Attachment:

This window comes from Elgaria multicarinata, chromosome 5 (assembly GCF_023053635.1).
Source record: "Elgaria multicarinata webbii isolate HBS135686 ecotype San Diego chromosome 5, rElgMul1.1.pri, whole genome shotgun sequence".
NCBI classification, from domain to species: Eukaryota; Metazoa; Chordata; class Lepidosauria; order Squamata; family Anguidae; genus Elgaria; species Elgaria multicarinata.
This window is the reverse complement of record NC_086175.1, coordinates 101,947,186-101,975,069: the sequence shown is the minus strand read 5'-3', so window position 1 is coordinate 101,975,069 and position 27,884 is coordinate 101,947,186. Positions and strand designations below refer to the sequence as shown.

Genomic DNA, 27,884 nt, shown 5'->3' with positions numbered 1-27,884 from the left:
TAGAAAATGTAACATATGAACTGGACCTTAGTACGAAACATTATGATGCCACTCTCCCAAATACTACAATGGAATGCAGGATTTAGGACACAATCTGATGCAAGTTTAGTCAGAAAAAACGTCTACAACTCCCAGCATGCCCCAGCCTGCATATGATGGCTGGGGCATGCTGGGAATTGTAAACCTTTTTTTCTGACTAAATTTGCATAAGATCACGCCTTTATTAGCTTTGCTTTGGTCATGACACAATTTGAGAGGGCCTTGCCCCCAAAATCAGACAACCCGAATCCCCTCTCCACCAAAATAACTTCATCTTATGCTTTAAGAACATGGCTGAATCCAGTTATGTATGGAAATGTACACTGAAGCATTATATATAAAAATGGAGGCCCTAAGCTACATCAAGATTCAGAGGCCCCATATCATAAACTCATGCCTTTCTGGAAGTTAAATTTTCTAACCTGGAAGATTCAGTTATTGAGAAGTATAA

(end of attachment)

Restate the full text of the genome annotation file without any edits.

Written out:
This window comes from Elgaria multicarinata, chromosome 5 (assembly GCF_023053635.1).
Source record: "Elgaria multicarinata webbii isolate HBS135686 ecotype San Diego chromosome 5, rElgMul1.1.pri, whole genome shotgun sequence".
NCBI classification, from domain to species: Eukaryota; Metazoa; Chordata; class Lepidosauria; order Squamata; family Anguidae; genus Elgaria; species Elgaria multicarinata.
This window is the reverse complement of record NC_086175.1, coordinates 101,947,186-101,975,069: the sequence shown is the minus strand read 5'-3', so window position 1 is coordinate 101,975,069 and position 27,884 is coordinate 101,947,186. Positions and strand designations below refer to the sequence as shown.

Genomic DNA, 27,884 nt, shown 5'->3' with positions numbered 1-27,884 from the left:
TAGAAAATGTAACATATGAACTGGACCTTAGTACGAAACATTATGATGCCACTCTCCCAAATACTACAATGGAATGCAGGATTTAGGACACAATCTGATGCAAGTTTAGTCAGAAAAAACGTCTACAACTCCCAGCATGCCCCAGCCTGCATATGATGGCTGGGGCATGCTGGGAATTGTAAACCTTTTTTTCTGACTAAATTTGCATAAGATCACGCCTTTATTAGCTTTGCTTTGGTCATGACACAATTTGAGAGGGCCTTGCCCCCAAAATCAGACAACCCGAATCCCCTCTCCACCAAAATAACTTCATCTTATGCTTTAAGAACATGGCTGAATCCAGTTATGTATGGAAATGTACACTGAAGCATTATATATAAAAATGGAGGCCCTAAGCTACATCAAGATTCAGAGGCCCCATATCATAAACTCATGCCTTTCTGGAAGTTAAATTTTCTAACCTGGAAGATTCAGTTATTGAGAAGTATAA